By Allan Blackett
Everyone wants to advance and jump into fighting at a level higher than their current one. We want to get good at fighting quickly, thus often rushing the process.
Let's first be realistic though—you're not going to go from zero to hero in just a few months. Improving your fighting ability will always require hard work and lots of patience. You can train hard with max effort all the time, but you can also train smart.
Let's talk about the smart ways.
1 - TRAIN AND RETRAIN THE FUNDAMENTALS AS OFTEN AS YOU CAN
Everything in any given discipline relies on having a solid fundamental base. The greatest fighters in history all relied on their most basic skills to put together the most amazing performances in the ring.
This means you as a developing fighter must make an effort to consistently practice and drill the fundamentals repeatedly over your fighter career.
Through consistent practice, the body stores information on frequently repeated motions, which then becomes instinct. This allows you to execute strikes automatically without thought or plan, and also allows you to move and fight more efficiently.
Once you firmly grasp the fundamentals of offense and defense and it has been hardwired into your instincts, your techniques and combinations will become faster and more natural. With minimal mistakes, you can seamlessly flow through complex maneuvers, showcasing the true essence of your fighting ability. (edited)
Even if you are experienced, it never hurts to go over the basics so you don’t get sloppy. Identify technical errors and flaws in your maneuvers, and strive to correct them.
Which brings me to my second point:
2 - IDENTIFY AND WORK ON YOUR WEAKNESSES
This is something I’ve been doing a lot throughout the years of my martial art journey; Identifying my weaknesses and working to improve on them every time at the gym. Start with 2-3 weaknesses at a time. Don’t overwhelm yourself with too many things you have to work on. For example, if you find yourself having a hard time checking kicks, with a sparring partner, ask him/her to mostly throw kicks at you, and work on checking kicks.
You may notice that you are too predictable when you throw your strikes, which leads to you getting countered often. If this is the case, for the next sparring session, focus on making yourself more unpredictable by throwing more feints or mix up your strikes (high/low). This will help make you less predictable for counters.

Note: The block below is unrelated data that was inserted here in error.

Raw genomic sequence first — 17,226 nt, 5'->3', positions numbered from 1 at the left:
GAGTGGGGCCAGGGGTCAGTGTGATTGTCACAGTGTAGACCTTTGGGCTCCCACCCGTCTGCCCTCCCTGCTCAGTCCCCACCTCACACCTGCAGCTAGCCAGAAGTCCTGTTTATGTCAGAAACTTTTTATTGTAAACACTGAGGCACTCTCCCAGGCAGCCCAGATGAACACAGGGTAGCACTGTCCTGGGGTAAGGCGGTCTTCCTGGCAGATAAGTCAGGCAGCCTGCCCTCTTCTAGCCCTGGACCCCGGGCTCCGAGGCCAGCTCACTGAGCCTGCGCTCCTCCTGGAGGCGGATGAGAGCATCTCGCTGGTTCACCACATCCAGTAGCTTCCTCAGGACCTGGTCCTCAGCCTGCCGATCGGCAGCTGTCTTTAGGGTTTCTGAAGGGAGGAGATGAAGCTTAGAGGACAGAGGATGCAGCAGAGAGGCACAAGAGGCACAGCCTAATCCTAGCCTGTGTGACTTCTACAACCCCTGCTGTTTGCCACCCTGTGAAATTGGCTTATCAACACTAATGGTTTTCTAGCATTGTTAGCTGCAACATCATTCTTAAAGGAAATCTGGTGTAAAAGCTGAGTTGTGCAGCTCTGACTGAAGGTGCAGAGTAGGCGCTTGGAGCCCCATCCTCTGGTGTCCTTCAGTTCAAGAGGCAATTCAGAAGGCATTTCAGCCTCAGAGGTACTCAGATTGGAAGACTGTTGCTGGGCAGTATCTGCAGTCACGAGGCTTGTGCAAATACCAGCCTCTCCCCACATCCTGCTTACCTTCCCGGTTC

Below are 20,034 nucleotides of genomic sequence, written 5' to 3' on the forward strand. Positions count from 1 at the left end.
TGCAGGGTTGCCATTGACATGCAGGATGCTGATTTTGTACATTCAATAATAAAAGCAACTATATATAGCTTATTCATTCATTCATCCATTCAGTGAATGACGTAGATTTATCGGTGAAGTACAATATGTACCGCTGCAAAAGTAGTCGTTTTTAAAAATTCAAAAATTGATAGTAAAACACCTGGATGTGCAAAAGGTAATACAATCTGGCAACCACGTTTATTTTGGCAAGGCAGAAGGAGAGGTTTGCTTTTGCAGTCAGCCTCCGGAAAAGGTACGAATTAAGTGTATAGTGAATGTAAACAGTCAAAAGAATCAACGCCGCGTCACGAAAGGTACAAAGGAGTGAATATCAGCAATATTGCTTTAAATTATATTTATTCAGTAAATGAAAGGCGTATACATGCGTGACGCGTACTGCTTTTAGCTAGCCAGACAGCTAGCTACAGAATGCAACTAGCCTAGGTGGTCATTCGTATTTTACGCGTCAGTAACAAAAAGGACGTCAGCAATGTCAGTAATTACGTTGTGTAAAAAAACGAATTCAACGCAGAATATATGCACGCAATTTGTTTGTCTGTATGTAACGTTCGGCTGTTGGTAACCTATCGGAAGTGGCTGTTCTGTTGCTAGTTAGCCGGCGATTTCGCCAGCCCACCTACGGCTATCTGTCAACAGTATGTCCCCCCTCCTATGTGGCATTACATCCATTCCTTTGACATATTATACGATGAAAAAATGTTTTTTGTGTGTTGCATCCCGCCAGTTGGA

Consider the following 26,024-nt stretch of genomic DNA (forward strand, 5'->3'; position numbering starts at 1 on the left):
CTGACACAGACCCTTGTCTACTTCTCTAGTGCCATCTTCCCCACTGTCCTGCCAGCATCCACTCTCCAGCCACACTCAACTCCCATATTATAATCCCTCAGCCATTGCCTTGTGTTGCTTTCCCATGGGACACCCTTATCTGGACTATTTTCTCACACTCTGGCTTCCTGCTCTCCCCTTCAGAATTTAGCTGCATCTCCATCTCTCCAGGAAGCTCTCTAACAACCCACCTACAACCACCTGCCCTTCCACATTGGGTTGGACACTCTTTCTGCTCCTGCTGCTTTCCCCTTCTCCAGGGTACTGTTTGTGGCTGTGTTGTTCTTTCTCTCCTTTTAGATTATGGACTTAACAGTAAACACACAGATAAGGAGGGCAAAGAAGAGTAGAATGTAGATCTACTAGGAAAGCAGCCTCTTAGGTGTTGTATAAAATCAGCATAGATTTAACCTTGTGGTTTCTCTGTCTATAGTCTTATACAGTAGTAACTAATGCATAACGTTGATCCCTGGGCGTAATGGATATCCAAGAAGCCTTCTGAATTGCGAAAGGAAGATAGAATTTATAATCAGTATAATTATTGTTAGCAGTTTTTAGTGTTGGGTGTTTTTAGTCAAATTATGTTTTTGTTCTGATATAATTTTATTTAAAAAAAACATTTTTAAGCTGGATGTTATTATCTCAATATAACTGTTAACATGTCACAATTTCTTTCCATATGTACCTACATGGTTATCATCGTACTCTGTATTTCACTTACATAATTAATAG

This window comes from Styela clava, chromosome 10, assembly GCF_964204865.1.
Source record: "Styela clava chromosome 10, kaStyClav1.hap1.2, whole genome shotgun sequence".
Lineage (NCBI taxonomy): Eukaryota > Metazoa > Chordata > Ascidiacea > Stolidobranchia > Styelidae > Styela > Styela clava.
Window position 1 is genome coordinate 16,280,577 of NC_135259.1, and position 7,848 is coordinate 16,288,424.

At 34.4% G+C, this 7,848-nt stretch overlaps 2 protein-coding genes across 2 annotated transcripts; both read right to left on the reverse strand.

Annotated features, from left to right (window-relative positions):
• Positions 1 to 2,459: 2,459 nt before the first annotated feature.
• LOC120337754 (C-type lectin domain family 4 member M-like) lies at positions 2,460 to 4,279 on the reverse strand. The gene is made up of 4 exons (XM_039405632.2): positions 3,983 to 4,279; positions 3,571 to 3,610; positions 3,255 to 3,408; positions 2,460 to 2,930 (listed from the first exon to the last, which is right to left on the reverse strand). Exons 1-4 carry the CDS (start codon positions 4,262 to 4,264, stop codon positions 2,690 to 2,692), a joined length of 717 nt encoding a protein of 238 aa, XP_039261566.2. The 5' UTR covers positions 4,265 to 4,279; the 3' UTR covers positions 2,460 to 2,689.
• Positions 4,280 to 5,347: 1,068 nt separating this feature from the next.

You get the idea.
Develop awareness for where your weaknesses lie and work on them over and over again until they no longer become an area where your opponent cannot exploit. If you work on your weaknesses enough, they may just become your strength.
3 - STUDY FIGHTERS
One of the methods that I use that drastically improved my fighting skills is by studying fighters.
Going back to point #2 on addressing your weaknesses with regards to getting counter attacked, watching fighters like Israel Adesanya can give you ideas on how to improve. You may notice how Israel utilizes a lot of fakes and feints mixing up his strikes, always trying to make his offense less predictable, thus reducing the potential of him getting easily countered. You can examine how he does this, practice this at home, or at the gym, and apply it in your next sparring session.
This is just one example. You may watch a fight and really like the way a particular fighter throws combinations that you would love to add to your game. Open your repertoire of techniques by looking at new fighters and learn from them.Experiment, try things out, have fun with it. Use what works for you, discard what doesn’t, and develop a unique style for yourself.
“Discard what is not. Add what is uniquely your own.” – Bruce Lee.
To close things off, I strongly believe that the most important thing about training isn't where you train or who you train with; it's how you train. While some might say that good fighters come from the best, most prestigious gyms, I really believe that all truly great fighters come from within, from their own hard work and dedication to their craft.
Hopefully, this helps.
By Allan Blackett
Fighter, Personal Trainer, Student of the Game